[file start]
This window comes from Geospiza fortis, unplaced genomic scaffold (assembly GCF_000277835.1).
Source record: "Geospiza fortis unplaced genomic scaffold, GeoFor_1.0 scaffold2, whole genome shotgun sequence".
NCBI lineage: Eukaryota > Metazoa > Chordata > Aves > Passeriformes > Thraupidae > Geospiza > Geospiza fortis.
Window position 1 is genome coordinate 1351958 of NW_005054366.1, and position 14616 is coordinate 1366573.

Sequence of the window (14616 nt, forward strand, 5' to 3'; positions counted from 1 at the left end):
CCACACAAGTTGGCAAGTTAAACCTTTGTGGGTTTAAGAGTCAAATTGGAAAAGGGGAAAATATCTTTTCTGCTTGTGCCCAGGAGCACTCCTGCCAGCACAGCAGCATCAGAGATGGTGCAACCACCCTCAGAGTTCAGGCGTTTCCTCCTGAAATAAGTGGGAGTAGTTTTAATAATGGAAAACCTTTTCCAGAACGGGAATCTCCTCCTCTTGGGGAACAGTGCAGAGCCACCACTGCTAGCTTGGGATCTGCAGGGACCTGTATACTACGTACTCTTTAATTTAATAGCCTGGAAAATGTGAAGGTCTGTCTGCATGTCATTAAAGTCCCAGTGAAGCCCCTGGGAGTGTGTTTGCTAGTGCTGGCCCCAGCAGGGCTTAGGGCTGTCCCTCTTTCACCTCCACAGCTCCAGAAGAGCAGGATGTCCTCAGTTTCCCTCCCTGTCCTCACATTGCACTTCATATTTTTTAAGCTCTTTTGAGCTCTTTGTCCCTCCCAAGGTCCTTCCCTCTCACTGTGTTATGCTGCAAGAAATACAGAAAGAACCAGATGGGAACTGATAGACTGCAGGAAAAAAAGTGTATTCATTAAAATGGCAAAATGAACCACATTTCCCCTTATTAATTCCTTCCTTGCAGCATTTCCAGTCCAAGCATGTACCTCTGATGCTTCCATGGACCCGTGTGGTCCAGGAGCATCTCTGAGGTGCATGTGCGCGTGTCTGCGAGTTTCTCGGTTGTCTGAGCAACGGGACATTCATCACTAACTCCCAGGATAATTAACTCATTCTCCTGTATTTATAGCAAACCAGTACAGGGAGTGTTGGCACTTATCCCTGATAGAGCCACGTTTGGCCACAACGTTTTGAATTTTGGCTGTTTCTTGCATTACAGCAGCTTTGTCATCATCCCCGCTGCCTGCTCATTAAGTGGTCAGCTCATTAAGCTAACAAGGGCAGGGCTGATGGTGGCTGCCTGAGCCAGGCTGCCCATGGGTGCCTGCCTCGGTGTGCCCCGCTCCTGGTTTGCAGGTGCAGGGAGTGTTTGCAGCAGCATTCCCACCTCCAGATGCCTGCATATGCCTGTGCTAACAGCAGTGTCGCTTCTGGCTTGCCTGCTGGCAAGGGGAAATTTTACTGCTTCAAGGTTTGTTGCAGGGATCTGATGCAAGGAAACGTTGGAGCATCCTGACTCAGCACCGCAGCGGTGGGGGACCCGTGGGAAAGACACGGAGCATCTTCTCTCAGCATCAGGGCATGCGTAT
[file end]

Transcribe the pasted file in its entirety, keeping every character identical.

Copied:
This window comes from Geospiza fortis, unplaced genomic scaffold (assembly GCF_000277835.1).
Source record: "Geospiza fortis unplaced genomic scaffold, GeoFor_1.0 scaffold2, whole genome shotgun sequence".
NCBI lineage: Eukaryota > Metazoa > Chordata > Aves > Passeriformes > Thraupidae > Geospiza > Geospiza fortis.
Window position 1 is genome coordinate 1351958 of NW_005054366.1, and position 14616 is coordinate 1366573.

Sequence of the window (14616 nt, forward strand, 5' to 3'; positions counted from 1 at the left end):
CCACACAAGTTGGCAAGTTAAACCTTTGTGGGTTTAAGAGTCAAATTGGAAAAGGGGAAAATATCTTTTCTGCTTGTGCCCAGGAGCACTCCTGCCAGCACAGCAGCATCAGAGATGGTGCAACCACCCTCAGAGTTCAGGCGTTTCCTCCTGAAATAAGTGGGAGTAGTTTTAATAATGGAAAACCTTTTCCAGAACGGGAATCTCCTCCTCTTGGGGAACAGTGCAGAGCCACCACTGCTAGCTTGGGATCTGCAGGGACCTGTATACTACGTACTCTTTAATTTAATAGCCTGGAAAATGTGAAGGTCTGTCTGCATGTCATTAAAGTCCCAGTGAAGCCCCTGGGAGTGTGTTTGCTAGTGCTGGCCCCAGCAGGGCTTAGGGCTGTCCCTCTTTCACCTCCACAGCTCCAGAAGAGCAGGATGTCCTCAGTTTCCCTCCCTGTCCTCACATTGCACTTCATATTTTTTAAGCTCTTTTGAGCTCTTTGTCCCTCCCAAGGTCCTTCCCTCTCACTGTGTTATGCTGCAAGAAATACAGAAAGAACCAGATGGGAACTGATAGACTGCAGGAAAAAAAGTGTATTCATTAAAATGGCAAAATGAACCACATTTCCCCTTATTAATTCCTTCCTTGCAGCATTTCCAGTCCAAGCATGTACCTCTGATGCTTCCATGGACCCGTGTGGTCCAGGAGCATCTCTGAGGTGCATGTGCGCGTGTCTGCGAGTTTCTCGGTTGTCTGAGCAACGGGACATTCATCACTAACTCCCAGGATAATTAACTCATTCTCCTGTATTTATAGCAAACCAGTACAGGGAGTGTTGGCACTTATCCCTGATAGAGCCACGTTTGGCCACAACGTTTTGAATTTTGGCTGTTTCTTGCATTACAGCAGCTTTGTCATCATCCCCGCTGCCTGCTCATTAAGTGGTCAGCTCATTAAGCTAACAAGGGCAGGGCTGATGGTGGCTGCCTGAGCCAGGCTGCCCATGGGTGCCTGCCTCGGTGTGCCCCGCTCCTGGTTTGCAGGTGCAGGGAGTGTTTGCAGCAGCATTCCCACCTCCAGATGCCTGCATATGCCTGTGCTAACAGCAGTGTCGCTTCTGGCTTGCCTGCTGGCAAGGGGAAATTTTACTGCTTCAAGGTTTGTTGCAGGGATCTGATGCAAGGAAACGTTGGAGCATCCTGACTCAGCACCGCAGCGGTGGGGGACCCGTGGGAAAGACACGGAGCATCTTCTCTCAGCATCAGGGCATGCGTAT